Cetacean intelligence remains a topic of intense interest, and has been the subject of several excellent books in recent years, such as Are Dolphins Really Smart? The Mammal Behind the Myth, The Cultural Lives of Whales and Dolphins, and Dolphin Communication and Cognition: Past, Present, and Future. Ivy Press typically produces entry-level pop-science books, which is by no means intended as a disparaging qualification. I have read several of above-mentioned books, and even for a biologist coming from a different discipline, these are technical works. Ivy Press’s Deep Thinkers stands out by being both accessibly written and richly illustrated, making it a perfect entry to this topic.
Rather than have one author cover this vast topic, the book is edited by Janet Mann who gathered a dream-team of researchers, including Hal Whitehead and Luke Rendell who wrote The Cultural Lives of Whales and Dolphins. All the contributors have decades of research experience on dolphin and whale behaviour, and they contribute a chapter each. Six chapters cover topics such as cetacean brains, perception and sensory organs, communication, sociality, culture, and tool use. The majority of these are very accessibly written distillations of the research projects of the authors, and of other relevant work. The only chapter I struggled a bit with was that on the brain, as it throws quite a bit of anatomical terminology at the reader without clarifying it. The other chapters are well written though, and I picked up many things I didn’t know yet.
Next to the many beautiful underwater photos of dolphins and whales, there are instructive drawings that illustrate certain behaviours, anatomical features or experimental setups. I found these to be particularly enlightening, and something that is completely missing from above-mentioned works. The combination of text and images made the chapters on echolocation, communication, and tool use particularly interesting, these two elements really coming together to explain the many wonderful behaviours these animals show. The book cover, and the introductory chapter pages deserve special mention. Bryant Austin’s intimate high-resolution close-up composite photographs of whales, which first appeared in Abrams’s Beautiful Whale, are jaw-dropping.
“Bryant Austin’s intimate high-resolution close-up composite photographs of whales […] are jaw-dropping. “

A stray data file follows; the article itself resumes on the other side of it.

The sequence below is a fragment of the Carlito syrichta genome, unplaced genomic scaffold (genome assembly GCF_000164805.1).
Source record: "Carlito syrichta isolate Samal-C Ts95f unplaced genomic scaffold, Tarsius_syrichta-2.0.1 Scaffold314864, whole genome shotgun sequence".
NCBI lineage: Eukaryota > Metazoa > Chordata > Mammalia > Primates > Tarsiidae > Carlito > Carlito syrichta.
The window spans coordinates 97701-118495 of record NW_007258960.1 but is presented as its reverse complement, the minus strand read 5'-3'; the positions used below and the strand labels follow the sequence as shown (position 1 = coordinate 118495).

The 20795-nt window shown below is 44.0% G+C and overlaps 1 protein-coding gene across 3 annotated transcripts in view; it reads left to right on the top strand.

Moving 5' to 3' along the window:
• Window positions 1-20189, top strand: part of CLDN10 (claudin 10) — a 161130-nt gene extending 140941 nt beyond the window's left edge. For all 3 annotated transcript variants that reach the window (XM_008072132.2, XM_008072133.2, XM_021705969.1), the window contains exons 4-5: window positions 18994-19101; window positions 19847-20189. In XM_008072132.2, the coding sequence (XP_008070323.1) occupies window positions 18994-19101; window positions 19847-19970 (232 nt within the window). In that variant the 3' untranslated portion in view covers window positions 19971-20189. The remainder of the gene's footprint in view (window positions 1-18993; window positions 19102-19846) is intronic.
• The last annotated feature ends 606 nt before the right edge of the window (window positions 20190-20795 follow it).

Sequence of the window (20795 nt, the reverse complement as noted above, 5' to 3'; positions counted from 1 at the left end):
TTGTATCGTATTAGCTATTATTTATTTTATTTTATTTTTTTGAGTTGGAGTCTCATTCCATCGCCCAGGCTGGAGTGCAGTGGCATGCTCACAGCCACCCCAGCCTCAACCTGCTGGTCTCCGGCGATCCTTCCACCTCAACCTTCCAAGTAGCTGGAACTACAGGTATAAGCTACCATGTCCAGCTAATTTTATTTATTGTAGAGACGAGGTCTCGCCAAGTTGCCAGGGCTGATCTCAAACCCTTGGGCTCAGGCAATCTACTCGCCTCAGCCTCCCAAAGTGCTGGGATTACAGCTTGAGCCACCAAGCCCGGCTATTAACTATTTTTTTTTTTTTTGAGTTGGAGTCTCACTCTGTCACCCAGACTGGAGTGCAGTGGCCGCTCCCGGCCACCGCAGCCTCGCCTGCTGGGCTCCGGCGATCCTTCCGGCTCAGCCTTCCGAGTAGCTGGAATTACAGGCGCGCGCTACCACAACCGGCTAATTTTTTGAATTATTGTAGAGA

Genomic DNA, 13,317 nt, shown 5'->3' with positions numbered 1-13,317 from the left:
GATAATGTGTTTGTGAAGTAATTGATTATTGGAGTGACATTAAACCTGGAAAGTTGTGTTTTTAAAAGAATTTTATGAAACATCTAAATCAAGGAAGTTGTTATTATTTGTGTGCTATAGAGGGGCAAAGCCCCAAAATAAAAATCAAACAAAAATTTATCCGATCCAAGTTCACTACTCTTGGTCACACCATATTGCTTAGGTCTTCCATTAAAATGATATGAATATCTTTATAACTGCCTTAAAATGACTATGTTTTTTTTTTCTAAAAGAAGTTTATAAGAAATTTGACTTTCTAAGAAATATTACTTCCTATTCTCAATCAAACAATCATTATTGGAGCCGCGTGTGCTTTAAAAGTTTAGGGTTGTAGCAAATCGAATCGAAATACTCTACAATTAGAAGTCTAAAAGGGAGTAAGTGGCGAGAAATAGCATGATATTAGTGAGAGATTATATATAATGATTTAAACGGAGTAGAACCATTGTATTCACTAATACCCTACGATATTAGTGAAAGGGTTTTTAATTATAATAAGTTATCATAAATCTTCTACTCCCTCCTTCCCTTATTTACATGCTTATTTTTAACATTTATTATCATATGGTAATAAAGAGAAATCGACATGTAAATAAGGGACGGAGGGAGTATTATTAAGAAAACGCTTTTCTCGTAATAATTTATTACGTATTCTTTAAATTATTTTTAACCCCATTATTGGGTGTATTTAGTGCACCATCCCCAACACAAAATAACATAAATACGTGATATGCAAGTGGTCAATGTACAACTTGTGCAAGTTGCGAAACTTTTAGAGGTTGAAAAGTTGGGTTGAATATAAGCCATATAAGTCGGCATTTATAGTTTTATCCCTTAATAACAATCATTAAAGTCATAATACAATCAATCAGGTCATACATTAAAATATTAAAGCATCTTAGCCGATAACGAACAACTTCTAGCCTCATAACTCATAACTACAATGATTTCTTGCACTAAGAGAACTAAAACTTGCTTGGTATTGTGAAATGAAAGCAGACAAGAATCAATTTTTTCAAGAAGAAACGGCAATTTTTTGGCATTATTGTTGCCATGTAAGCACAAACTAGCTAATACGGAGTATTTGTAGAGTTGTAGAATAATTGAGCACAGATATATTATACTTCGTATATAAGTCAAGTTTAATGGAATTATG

No book about dolphin intelligence would be complete without mentioning the pioneering and later disreputed work of John Cunningham Lilly. The portrait sketched here is mild, refraining from judgement. His later New-Age ideas are very briefly outlined, with the remark that if you wonder what to make of these ideas, you are not alone. Though the book is right in pointing out his work inspired a new generation of biologists to study dolphins, it barely mentions the negative legacy his work left on the field (see my review of Gregg’s Are Dolphins Really Smart? for more on that). The other thing no book on dolphins and whales would be complete without is, unfortunately, a concluding chapter on conservation, which briefly covers the various threats whales and dolphins currently face.
Deep Thinkers makes for a great introduction to the topic of cetacean intelligence, and would be the perfect gift to your non-biologist friend or relative who wants to know more. Although a primer, it never dumbs down the science, so readers with a scientific background will find plenty of interest here too. Instead, it gives a good picture of our current state of knowledge, and the many challenges involved in doing research on the open ocean and interpreting the findings. The illuminating illustrations and photos make hard-to-describe concepts understandable. With this book, Ivy Press gives a great example of how even a niche topic, populated by specialists and normally reported in the primary scientific literature, can be made accessible to a wide audience.
Disclosure: The publisher provided a review copy of this book. The opinion expressed here is my own, however.
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